Currently, the vast majority of cargo is delivered by sea and river water transport during the summer navigation period. Sea transport provides transportation of necessary materials, equipment and products (the so-called “northern delivery”), as well as exported and exported raw materials, including the results of LNG production. There are seaports of Sabetta, New Port, Kharasavey and others. A lot of cargo and partly passengers are also transported by river (more precisely, river-sea) transport along the Ob River through the main river port of Salekhard in the district and ports in villages on the banks of the Ob Bay. During the summer navigation period, numerous boats and small passenger ships ply, as well as regular passenger ships “Rodina” and “Chernyshevsky” on the Omsk-Salekhard route along the Ob and “Mechanik Kalashnikov” on the Omsk-Salekhard-Antipayuta route along the Ob and Ob Bay.

The vast majority of passenger traffic and partly cargo transportation (especially in the off-season period) in the district is provided by air transport, which operates year-round. Due to its specifics, the district has the largest number of airports among Russian regions relative to the population. There are 11 cargo-passenger airports in the district - the international airport of federal significance Sabetta, the largest in the Yamal-Nenets Autonomous Okrug with a million passenger traffic per year, the federal airport of Novy Urengoy and other federal, regional and corporate airports - Bovanenkovo, Krasnoselkup, Nadym, Noyabrsk, Salekhard, Tarko-Sale, Tolka , Urengoy, Yamburg, as well as airfields and heliports (Tazovsky, Nakhodka, Antipayuta, Gyda, etc.). There is a regional airline "Yamal".

In 1949-1953. The Yamal-Nenets Autonomous Okrug was the starting point of the route, and its administrative center Salekhard was one of the base points for the construction of the Transpolar Railway, the construction of which was canceled and from which there remained a mainly inactive branch to Novy Urengoy, also passing through Nadym. With the beginning of the rapid development of the district's oil and gas fields at the end of the USSR and especially later, to ensure the possibility of year-round transportation in the Yamal-Nenets Autonomous Okrug, existing railways appeared, which are used mainly for freight transport - this is the restored railway between Nadym and Novy Urengoy and new railways from Tyumen to Novy Urengoy and from the latter to Yamburg, which formed the main railway line in the district, where the regional Yamal railway company and the Yamal branded passenger train operate. Later, the northernmost operating railway in the world, the new line Obskaya-Bovanenkovo-Karskaya, was built on the Yamal Peninsula with the longest railway bridge in the world beyond the Arctic Circle across Yuribey. As part of the Yamal LNG and Urals Industrial - Ural Polar projects, it is planned to build new railways Obskaya-Polunochnoe, Obskaya-Salekhard-Nadym, Obskaya-Sabetta, Payuta-Novy Port, connecting with the existing mainline and road into a connected network, as well as Korotchaevo-Igarka to the neighboring region.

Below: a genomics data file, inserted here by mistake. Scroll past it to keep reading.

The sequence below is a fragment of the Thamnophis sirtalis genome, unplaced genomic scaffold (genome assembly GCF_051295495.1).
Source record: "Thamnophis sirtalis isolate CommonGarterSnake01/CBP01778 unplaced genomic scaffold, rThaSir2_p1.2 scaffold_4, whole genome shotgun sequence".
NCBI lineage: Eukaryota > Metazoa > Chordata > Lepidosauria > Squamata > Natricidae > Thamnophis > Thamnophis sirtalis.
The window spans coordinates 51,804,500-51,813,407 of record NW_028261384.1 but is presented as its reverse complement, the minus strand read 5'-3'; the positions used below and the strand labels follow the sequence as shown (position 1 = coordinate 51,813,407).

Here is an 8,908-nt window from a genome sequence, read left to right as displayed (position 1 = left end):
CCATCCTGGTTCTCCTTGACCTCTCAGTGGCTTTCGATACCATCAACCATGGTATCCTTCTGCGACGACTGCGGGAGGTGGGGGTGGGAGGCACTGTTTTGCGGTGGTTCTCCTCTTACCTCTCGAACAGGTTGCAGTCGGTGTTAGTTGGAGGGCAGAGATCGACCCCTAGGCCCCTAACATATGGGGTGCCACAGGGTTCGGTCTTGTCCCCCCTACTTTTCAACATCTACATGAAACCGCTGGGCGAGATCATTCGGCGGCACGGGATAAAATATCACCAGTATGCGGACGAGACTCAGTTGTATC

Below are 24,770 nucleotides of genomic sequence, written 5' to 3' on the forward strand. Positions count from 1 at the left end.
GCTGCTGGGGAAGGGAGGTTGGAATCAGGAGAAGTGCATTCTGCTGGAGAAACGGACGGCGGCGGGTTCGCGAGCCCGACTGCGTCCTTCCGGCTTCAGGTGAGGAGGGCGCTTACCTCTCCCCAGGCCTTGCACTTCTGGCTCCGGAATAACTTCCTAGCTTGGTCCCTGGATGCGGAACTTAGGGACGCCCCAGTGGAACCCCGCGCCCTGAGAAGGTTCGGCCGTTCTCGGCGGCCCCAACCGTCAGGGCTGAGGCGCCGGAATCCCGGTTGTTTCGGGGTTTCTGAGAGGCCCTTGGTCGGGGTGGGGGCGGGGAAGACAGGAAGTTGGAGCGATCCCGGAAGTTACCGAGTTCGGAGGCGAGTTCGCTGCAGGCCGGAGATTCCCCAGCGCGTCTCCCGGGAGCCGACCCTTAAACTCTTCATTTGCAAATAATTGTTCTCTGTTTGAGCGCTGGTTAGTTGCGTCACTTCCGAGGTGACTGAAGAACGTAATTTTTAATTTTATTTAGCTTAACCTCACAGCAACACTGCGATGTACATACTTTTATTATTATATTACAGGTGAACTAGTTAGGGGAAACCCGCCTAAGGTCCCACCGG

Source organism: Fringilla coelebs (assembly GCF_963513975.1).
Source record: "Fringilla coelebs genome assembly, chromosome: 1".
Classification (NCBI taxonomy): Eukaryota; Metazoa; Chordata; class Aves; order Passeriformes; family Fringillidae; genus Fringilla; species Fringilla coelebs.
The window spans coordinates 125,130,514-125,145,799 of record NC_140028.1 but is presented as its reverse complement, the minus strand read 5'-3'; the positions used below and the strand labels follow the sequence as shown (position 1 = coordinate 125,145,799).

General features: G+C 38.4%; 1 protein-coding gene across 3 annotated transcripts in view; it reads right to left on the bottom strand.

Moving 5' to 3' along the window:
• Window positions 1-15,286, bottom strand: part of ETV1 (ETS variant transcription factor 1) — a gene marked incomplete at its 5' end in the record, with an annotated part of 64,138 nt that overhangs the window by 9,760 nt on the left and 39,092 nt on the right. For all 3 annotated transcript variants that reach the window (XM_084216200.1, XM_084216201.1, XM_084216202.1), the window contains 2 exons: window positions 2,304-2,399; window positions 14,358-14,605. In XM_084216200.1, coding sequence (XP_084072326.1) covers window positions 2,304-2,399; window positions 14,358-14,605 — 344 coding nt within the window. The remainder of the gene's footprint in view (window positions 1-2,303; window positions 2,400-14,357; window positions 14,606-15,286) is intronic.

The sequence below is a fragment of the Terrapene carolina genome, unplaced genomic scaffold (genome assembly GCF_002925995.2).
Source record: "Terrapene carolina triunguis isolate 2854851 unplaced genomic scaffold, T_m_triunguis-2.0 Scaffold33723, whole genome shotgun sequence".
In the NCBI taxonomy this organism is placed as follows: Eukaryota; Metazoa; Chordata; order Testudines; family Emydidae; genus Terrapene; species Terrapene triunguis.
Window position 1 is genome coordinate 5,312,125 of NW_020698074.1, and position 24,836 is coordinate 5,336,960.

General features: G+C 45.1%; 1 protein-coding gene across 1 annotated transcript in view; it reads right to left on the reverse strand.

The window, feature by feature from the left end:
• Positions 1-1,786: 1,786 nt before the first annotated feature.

The district operates predominantly freight and limited passenger road transport. There are permanent highways: Salekhard-Aksarka, Salekhard-Nadym, Korotchaevo-Urengoy-Novozapolyarny-Tazovsky-Gaz-Sale, Purovsk-Tarko-Sale, etc. Bridges passing over rivers play an important role in motor transport, for example, across Nadym and across Pur, and seasonal (winter ice and summer ferry) crossings, for example, strategic for the Salekhard-Labytnangi region, which is planned to be replaced with a bridge. There are bus routes in cities and nearby villages.

Salekhard, Novy Urengoy, Nadym, Korotchaevo, Yamburg are multimodal transport hubs with several modes of transport.